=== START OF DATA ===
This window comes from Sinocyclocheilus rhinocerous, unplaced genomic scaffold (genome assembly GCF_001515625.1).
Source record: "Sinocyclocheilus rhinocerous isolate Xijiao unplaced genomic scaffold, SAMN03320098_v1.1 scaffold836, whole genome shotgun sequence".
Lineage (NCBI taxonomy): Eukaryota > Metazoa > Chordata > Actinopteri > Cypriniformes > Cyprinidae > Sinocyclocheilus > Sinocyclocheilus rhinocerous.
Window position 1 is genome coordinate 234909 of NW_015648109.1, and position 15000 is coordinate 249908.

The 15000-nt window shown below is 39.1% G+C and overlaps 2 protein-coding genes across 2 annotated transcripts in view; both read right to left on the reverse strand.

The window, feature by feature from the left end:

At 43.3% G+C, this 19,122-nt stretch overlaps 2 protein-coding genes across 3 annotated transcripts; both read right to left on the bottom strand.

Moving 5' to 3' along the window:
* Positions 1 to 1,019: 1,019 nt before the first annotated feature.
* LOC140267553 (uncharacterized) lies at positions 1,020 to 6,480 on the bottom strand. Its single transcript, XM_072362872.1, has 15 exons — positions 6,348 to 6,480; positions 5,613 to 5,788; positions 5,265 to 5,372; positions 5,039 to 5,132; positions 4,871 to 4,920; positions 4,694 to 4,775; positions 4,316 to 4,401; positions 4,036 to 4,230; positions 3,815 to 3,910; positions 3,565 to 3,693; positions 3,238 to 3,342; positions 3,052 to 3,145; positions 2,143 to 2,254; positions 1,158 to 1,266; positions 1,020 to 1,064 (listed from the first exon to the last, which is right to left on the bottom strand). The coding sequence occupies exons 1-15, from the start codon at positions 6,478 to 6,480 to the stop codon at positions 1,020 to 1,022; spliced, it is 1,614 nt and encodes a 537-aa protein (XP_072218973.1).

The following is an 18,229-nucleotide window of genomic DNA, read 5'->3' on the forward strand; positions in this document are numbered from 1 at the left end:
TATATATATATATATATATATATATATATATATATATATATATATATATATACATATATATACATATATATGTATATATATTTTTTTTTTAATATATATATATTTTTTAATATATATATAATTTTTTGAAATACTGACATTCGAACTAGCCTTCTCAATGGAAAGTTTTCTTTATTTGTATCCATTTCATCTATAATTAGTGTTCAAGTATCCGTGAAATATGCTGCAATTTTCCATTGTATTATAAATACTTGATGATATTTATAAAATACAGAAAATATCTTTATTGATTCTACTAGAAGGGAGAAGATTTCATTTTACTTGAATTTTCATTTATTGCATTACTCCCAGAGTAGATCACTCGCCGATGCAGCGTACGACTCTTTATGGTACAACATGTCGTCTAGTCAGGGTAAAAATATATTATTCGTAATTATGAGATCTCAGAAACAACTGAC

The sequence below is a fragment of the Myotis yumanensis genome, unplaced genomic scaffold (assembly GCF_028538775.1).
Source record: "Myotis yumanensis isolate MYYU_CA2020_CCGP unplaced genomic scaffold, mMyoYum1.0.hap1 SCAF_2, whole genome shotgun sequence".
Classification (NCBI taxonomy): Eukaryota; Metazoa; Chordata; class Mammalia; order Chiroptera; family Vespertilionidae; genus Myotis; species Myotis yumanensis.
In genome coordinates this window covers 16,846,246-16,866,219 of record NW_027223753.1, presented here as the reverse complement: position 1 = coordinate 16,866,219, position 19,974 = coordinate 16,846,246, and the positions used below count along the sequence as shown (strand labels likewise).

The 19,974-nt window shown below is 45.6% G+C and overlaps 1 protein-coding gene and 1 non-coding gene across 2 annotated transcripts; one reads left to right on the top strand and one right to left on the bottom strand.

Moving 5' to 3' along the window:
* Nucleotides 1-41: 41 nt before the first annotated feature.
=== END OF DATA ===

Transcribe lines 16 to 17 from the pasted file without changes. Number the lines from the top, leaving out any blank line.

In genome coordinates this window covers 16,846,246-16,866,219 of record NW_027223753.1, presented here as the reverse complement: position 1 = coordinate 16,866,219, position 19,974 = coordinate 16,846,246, and the positions used below count along the sequence as shown (strand labels likewise).

The 19,974-nt window shown below is 45.6% G+C and overlaps 1 protein-coding gene and 1 non-coding gene across 2 annotated transcripts; one reads left to right on the top strand and one right to left on the bottom strand.